“The success of the treatment is reliant upon a rigorous<br />

screening of candidates and good post-operative<br />

rehabilitation, as well as excellent communication between<br />

the surgeon, the patient and the low vision optometrist,”<br />

she explains. “Once they’ve had the implant, the patient<br />

needs to be trained to use their implanted eye for detail and<br />

their other eye for getting around. It’s not for everyone.”<br />

designated congress app on their smartphones or tablets,<br />

which showed which presentation or event was going on in<br />

real time. There was even the ability to add your own notes<br />

on the online presentations.<br />

Overall the presentations were of a high calibre and covered<br />

a wide variety of subjects. There were many highlights for me,<br />

too many to name here, but one that did stand out was the<br />

need for consistency around the world in naming orthoptic<br />

disorders. People naïve to visual experiments respond very<br />

differently to “visual experts” therefore we should not be<br />

using orthoptic/optometry students as a control group in<br />

ophthalmology research.<br />

Not all the presentations were on new and novel research,<br />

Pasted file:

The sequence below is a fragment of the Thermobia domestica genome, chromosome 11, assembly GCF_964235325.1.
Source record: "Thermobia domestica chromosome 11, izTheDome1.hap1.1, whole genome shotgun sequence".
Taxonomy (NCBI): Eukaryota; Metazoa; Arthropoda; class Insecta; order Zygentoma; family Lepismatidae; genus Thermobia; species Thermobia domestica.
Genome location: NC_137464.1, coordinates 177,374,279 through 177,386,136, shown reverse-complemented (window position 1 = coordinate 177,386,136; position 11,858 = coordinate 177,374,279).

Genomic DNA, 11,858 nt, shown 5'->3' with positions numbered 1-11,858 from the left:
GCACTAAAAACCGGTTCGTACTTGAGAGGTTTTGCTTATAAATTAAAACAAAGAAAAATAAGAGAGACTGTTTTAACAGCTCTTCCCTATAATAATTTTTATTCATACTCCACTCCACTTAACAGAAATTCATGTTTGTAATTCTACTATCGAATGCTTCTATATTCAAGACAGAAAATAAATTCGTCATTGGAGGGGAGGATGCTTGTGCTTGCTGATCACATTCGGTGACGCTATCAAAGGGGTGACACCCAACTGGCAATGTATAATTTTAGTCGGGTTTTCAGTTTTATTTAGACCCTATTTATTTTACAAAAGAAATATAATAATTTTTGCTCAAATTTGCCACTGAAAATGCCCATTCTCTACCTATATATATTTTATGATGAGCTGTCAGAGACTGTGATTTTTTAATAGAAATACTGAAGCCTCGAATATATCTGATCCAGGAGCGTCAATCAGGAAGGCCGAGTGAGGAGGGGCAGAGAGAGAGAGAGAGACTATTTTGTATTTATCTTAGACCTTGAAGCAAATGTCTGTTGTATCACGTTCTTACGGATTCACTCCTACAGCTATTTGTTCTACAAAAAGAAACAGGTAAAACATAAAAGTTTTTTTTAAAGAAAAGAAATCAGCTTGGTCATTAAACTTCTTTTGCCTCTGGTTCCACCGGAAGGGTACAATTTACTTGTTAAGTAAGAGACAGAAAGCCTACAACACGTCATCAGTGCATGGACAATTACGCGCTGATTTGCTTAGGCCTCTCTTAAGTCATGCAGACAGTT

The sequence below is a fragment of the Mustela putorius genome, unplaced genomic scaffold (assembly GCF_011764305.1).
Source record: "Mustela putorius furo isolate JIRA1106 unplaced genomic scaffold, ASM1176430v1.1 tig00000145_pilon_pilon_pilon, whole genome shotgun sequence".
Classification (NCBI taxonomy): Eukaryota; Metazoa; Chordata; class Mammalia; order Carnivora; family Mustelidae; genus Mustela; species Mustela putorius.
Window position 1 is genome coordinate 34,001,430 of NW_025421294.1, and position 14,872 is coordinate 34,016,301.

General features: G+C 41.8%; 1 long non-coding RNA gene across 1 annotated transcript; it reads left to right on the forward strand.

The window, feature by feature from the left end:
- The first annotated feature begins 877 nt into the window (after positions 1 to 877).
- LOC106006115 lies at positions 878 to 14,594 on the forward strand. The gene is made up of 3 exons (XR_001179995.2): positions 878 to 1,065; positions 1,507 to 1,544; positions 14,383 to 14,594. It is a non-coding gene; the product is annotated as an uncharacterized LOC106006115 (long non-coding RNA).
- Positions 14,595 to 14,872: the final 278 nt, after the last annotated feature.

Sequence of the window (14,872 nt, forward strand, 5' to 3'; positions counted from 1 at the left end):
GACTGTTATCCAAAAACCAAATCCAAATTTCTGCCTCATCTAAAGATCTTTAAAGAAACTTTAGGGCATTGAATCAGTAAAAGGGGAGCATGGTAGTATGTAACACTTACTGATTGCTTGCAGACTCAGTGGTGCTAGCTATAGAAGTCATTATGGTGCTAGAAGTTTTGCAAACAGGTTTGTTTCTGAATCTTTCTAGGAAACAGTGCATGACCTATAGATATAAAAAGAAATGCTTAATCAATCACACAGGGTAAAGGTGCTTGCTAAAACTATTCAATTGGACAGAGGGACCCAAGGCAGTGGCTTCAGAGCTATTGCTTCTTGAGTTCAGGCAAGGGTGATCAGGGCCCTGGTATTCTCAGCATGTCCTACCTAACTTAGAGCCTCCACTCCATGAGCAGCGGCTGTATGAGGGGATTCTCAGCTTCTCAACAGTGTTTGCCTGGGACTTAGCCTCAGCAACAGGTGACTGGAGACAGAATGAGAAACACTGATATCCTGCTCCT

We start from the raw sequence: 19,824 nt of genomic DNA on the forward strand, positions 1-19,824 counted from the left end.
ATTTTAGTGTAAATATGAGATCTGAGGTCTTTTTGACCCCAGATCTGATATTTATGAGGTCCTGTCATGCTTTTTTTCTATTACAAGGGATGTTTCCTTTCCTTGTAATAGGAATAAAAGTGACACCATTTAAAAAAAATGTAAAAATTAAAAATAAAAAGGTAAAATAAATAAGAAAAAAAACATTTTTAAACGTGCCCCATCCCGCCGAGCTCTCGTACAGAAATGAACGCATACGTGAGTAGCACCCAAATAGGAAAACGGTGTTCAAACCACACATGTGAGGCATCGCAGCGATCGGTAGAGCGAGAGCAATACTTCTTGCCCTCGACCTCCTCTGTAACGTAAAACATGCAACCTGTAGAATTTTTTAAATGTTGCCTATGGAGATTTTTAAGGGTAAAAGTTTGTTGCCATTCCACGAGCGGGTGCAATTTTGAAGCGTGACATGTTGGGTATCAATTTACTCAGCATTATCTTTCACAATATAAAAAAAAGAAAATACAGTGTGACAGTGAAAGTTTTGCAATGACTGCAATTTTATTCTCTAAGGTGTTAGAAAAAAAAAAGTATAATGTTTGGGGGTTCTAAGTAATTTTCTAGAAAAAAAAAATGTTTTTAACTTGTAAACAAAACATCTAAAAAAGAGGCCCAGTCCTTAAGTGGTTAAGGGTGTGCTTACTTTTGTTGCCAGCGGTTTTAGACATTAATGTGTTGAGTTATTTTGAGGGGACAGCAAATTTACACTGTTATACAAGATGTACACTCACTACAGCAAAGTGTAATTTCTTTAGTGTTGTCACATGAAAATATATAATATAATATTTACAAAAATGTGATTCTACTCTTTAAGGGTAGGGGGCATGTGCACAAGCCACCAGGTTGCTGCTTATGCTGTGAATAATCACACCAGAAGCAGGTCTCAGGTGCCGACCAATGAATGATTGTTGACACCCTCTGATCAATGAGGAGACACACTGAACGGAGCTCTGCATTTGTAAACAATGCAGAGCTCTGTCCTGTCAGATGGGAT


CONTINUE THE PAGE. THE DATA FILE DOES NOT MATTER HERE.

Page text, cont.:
which was good as they confirmed previous findings,<br />

refreshed subjects and brought forward knowledge that over<br />

the years may have gone to the back of our minds.<br />

Although the orthoptist market is still very small, 13 exhibitors<br />

took part in the Congress, many displaying novel products.<br />

These included a redesigned picture visual acuity chart, a<br />

new strabismus test, electronic amblyopia treatment glasses,<br />

research and examination equipment and children’s glasses.<br />

Besides the very interesting presentations, there was also<br />

time to relax and socialise. The social side of the Congress<br />

was, as always, a great opportunity to catch up with<br />

colleagues, old class mates and friends from around the<br />

world. The welcome reception, VIP reception and Congress<br />

dinner at St. Laurenskerk, or Great Church of Rotterdam, plus<br />

the lovely buffet lunches with ample Dutch delicacies, were<br />

the perfect times to do just that. For the very keen, there was<br />

even a morning run through Rotterdam on the third day.<br />

The next IOA Congress will be in June 2020 in Liverpool in<br />

the UK. It would be great if we can have more New Zealand<br />

orthoptists attending this very worthwhile and inspiring<br />

Congress. If you can’t make it to Liverpool, perhaps you can<br />

make it to Lisbon, Portugal in 2024. ▀<br />

*Miriam Langeslag-Smith is an orthoptist with Counties Manukau DHB.<br />

While Meltzer wasn’t<br />